Want that pizza or new bestselling book in 30 minutes or less? You can bet Amazon and a host of other firms want to give it to you for just the right price, and they aren’t afraid to revolutionize how they bring it to you, either.

As for robotics, while it’s nice to have a robotic sweeper zip through your hallways picking up after you and the rest of the family, the advent of personal home robotics is not far off. Furthermore, how robotics and 3D printing are restoring lives for grievously wounded service members who have lost limbs or bone fragments from their military service is awe inspiring and mind blowing. Those contributions, however, are applicable far beyond restoring military personnel injured in the line of duty. They also helped restore to health people injured in the Boston Marathon bombing two years ago, and there are untold applications in other emergencies across the country.

And then there is cognitive computing, a computer that truly does think and act by itself. As much as we may imagine a “thinking” machine to be Hal from the movie classic 2001: A Space Odyssey or Ultron from the upcoming Avengers sequel, cognitive computing is working with health care professionals, city planners, educators and more  to make everyday life for everyday people better in this country and around the world.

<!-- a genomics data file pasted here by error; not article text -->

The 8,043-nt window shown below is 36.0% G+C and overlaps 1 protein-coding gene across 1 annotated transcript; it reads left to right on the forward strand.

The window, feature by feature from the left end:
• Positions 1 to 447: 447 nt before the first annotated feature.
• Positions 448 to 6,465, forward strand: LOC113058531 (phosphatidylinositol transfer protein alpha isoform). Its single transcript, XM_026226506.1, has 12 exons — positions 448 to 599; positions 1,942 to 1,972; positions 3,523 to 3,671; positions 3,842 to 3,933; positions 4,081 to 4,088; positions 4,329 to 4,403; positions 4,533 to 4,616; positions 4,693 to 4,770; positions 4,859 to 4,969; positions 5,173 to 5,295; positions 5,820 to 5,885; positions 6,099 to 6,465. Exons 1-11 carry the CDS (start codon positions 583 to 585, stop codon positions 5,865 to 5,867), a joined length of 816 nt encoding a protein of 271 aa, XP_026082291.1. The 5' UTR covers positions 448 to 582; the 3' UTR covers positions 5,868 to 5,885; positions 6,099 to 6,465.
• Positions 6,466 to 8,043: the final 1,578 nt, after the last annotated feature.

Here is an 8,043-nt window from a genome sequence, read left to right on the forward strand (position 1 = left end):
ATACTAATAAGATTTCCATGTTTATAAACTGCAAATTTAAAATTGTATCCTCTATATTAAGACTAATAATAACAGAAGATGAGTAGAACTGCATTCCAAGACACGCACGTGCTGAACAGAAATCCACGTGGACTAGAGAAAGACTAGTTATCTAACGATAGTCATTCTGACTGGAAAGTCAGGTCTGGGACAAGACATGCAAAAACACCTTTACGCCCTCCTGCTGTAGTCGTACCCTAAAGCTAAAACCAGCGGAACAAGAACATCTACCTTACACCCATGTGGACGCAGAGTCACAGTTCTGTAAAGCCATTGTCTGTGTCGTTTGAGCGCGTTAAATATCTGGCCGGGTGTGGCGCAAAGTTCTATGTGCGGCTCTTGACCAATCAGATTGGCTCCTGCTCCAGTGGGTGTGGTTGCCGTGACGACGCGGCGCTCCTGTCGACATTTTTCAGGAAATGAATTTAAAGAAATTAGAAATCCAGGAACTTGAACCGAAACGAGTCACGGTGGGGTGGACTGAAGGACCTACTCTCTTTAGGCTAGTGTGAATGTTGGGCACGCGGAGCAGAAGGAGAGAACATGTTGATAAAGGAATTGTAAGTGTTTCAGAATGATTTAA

All these dramatic changes and emerging issues bring on a host of challenging and often difficult questions that should not be ignored or glossed over. In fact, they beg for informed and insightful discussion, and they also beg for something else—patience and a willingness to adapt.

Imagine trying to tell your 17-year-old self to be patient and ready to adapt. Can you imagine the reaction you’d give to the person who told you that? If it was your parent or a teacher, you’d probably think, “You’re crazy and out of date you ole’ geezer. Step aside. It’s my turn.” 

That would not be an inappropriate response for a teenager on the brink of adulthood, but the fact is that patience and a willingness to adapt are hard for anyone, regardless of age and experience.  We know what we know because we learn it and live it, and when something comes along that changes the way we learn and live, it’s often hard to deal with. It upsets the status quo. That turbulence, while disruptive, can bring something more, something new: opportunity. 

That’s one of the things I enjoy about the portfolio I have at the Chamber Foundation.  Everyday, there is a new breakthrough, a new challenge, a new way someone has changed the establish order. Nothing is ever static. And in the world of business, if everything stays the same, it means no progress is made.

And no 17 year old or middle-aged-not-quite-a-dinosaur-father-of-three is looking for things to be the same either. We all want progress and wonder. That comes from more than a world of emerging issues but rather one of emerging opportunity.  That is something we should always be willing to adapt to if we want a future full of promise. 

As people who believe in free enterprise, we should want no other type of world.

Rich Cooper is the vice president of research and emerging issues for the U.S. Chamber of Commerce Foundation.